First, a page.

Jewish congregations join Purim carnival

Brian Caplin has tefillin (black leather straps) wrapped around his arm, a practice many observant Jews doduring morning prayers. Caplin and his wife were invited to attend the Purim carnival by their daughter and son-in-law. Courtesy photo.

Nearly 500 people gathered Sunday at Valencia Heritage Park for the Purim Carnival hosted by Chabad of SCV, Congregation Beth Shalom and Temple Beth Ami.

The three synagogues planned a joint Purim celebration this year for the Jewish holiday, instead of hosting individual carnivals.

Attendees of the carnival participate in some of the many games and activities hosted at the event Sunday, including rock wall climbing, pony rides, carnival games, hamster ball races, and a photo booth. Courtesy photo.

The park was filled with carnival games, a rock wall, inflatable hamster balls, a photo booth, pony rides, and much more. Sounds of music and laughter set the scene for a fun and celebratory event, including delicious food, treats and traditional Purim fares, like Hamantaschen, a special Jewish pastry.

Jeff Waco attended with his family and in-laws. They typically attend Congregation Beth Shalom. The family thought it would be a fun time for the whole family.

“We wanted to celebrate Purim and introduce our daughter who is two, to what Judaism is all about,” said Waco. “This helps him see what fun our religion can be.”

Community celebration

Purim is typically a very fun, celebratory occasion in Judaism. Carnivals are a common way to celebrate and this year the three temples planned a large joint event, instead of hosting events separately.

Both children and adults were encouraged to wear fun costumes to help celebrate the holiday. Courtesy photo.

Frumi Marozov, Tracy Blazer and Donna Feffer were the women behind the idea to host the event together. Coming from different synagogues, they decided shortly after the joint Hanukkah event at the mall, that Purim could be done together as well.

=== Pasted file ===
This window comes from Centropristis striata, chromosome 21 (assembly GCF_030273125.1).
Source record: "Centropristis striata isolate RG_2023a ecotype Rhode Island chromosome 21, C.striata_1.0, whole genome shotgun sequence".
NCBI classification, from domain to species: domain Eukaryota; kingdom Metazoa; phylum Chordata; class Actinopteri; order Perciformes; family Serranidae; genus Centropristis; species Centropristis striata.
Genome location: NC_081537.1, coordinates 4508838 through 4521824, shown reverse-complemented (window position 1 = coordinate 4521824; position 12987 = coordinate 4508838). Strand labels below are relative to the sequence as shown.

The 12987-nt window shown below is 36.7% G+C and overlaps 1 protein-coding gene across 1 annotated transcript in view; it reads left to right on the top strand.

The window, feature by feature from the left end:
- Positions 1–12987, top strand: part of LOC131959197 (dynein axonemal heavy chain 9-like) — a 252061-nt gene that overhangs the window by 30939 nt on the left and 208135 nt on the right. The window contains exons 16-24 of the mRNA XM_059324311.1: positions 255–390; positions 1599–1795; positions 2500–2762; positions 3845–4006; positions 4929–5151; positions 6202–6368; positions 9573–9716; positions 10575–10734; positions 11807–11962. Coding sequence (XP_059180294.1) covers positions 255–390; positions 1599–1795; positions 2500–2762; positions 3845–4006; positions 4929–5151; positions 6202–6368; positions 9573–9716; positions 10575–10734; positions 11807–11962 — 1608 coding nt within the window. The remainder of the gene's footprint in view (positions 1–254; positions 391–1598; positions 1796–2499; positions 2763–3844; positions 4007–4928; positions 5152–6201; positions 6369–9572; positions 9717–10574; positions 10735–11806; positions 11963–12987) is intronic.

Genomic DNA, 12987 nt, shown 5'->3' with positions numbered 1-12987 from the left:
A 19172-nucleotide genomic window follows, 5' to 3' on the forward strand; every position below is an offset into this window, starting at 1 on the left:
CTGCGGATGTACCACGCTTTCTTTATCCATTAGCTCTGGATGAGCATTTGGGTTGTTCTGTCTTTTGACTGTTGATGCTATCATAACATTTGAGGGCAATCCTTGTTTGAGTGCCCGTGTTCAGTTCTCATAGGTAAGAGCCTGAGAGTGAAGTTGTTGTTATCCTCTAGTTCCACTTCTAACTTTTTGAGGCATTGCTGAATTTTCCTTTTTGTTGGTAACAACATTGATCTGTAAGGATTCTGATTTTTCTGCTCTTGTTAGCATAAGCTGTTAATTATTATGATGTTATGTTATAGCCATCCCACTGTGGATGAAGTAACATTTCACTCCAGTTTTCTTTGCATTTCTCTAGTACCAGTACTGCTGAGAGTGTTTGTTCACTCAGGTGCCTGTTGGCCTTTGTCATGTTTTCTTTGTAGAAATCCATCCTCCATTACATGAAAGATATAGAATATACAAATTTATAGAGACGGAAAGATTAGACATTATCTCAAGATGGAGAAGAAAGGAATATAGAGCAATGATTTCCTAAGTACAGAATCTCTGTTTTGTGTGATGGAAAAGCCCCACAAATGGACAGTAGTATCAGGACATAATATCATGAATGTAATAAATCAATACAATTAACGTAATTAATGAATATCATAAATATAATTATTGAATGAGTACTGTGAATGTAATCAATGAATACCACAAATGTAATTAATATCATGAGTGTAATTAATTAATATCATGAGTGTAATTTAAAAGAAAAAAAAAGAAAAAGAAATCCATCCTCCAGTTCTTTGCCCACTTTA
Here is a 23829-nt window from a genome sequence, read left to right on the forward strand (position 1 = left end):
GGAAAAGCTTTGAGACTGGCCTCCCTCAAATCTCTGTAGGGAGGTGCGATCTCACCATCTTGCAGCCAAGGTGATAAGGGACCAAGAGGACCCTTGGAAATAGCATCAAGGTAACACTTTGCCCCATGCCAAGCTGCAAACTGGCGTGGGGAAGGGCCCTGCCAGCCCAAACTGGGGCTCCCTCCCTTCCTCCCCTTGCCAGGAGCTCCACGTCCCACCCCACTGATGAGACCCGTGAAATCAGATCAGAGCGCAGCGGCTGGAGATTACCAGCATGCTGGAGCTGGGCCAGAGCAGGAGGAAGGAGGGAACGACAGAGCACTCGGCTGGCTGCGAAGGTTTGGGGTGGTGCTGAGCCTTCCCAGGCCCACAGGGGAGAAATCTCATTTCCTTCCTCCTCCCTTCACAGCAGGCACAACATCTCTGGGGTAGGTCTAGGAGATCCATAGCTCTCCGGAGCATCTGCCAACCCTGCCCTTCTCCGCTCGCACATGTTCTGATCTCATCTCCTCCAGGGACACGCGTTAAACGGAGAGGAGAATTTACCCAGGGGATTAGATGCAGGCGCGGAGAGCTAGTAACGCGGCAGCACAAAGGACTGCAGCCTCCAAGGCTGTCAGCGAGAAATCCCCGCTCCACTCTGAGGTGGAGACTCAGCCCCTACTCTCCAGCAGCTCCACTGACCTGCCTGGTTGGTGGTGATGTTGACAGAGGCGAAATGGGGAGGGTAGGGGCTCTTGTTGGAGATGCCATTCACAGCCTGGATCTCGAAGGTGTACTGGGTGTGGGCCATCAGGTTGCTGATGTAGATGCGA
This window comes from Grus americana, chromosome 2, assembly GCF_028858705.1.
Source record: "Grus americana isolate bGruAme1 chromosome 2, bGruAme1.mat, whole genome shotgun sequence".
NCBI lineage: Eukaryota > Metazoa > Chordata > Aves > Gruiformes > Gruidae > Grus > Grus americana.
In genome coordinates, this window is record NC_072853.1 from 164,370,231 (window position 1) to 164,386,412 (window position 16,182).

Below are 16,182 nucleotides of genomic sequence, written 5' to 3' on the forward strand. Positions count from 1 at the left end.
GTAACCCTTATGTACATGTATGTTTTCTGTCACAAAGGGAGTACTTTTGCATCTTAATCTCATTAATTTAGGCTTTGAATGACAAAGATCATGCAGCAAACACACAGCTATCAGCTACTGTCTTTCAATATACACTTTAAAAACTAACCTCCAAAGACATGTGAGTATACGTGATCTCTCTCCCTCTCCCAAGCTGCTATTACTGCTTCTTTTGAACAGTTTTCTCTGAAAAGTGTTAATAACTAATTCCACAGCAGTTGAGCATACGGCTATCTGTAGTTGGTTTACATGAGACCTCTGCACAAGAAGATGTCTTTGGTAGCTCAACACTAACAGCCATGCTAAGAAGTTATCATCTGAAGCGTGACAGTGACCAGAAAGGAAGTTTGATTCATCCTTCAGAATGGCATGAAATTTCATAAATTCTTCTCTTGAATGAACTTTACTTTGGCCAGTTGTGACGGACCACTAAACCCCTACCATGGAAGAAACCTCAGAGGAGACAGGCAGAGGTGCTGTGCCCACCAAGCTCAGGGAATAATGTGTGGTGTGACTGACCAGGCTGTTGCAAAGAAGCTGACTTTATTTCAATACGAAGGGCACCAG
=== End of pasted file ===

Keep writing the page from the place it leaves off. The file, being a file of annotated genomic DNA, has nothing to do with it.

“We all pray a little differently and that’s okay,” said Blazer. “In Santa Clarita, we don’t have a Jewish Community Center like in the Valley. We are 200 family congregations, but when we come together we make a large community.”

Children had their faces painted, attendees shot hoops, played Mad Dog Games, or ate cotton candy. The congregations hosted music, a special entertainer, and even fulfilled the Jewish commandment to read the Megillah.

The Megillah is the book of Esther, which recounts the Biblical story of how Esther, with God’s help, saved the Jewish people from annihilation by the evil Haman. In Judaism, the Megillah must be read on the holiday, either at home, in the synagogue, or even at a carnival event.

“This was a chance for us all to do something to give back to our community,” said Donna Feffer. “We wanted everyone to have fun and be happy, that’s what the holiday is all about.”


The three synagogues have hosted a joint Hanukkah celebration at the mall for years, bringing the larger Santa Clarita Jewish community together for the holiday. With the continued success of that event, they decided to try it for Purim.

Attendees of the carnival participate in some of the many games and activities hosted at the event Sunday, including rock wall climbing, pony rides, carnival games, hamster ball races, and a photo booth. Courtesy photo.

Blazer explained the synagogues pooled their resources that would have normally been focused on individual carnivals, for the big event.

“Our three congregations really get along,” said Tracy Blazer. “I think they want to feel like they are a complete Jewish community.”

Rik and Carolyn Levine were especially excited about the joint event. They moved to Santa Clarita in 1983. They explained at the time there was only one Jewish congregation in the area.

“This is great,” said Rik Levine. “ It gives us a place to get together as Jews, not just congregations.”

Members from various congregations donated carnival games and their time to run the different activities. Everyone was excited about the opportunity to socialize in one large Jewish community event. Nearly 500 people lingered in the park tasting different foods, trying different actives or watching the entertainment put on for the day.

“Everybody really likes the idea of doing things together,” added Frumi Marozov. “The whole idea of unity is important, especially in this day and age when many people are divided. To come to one event instead of different events was really special for everyone.”

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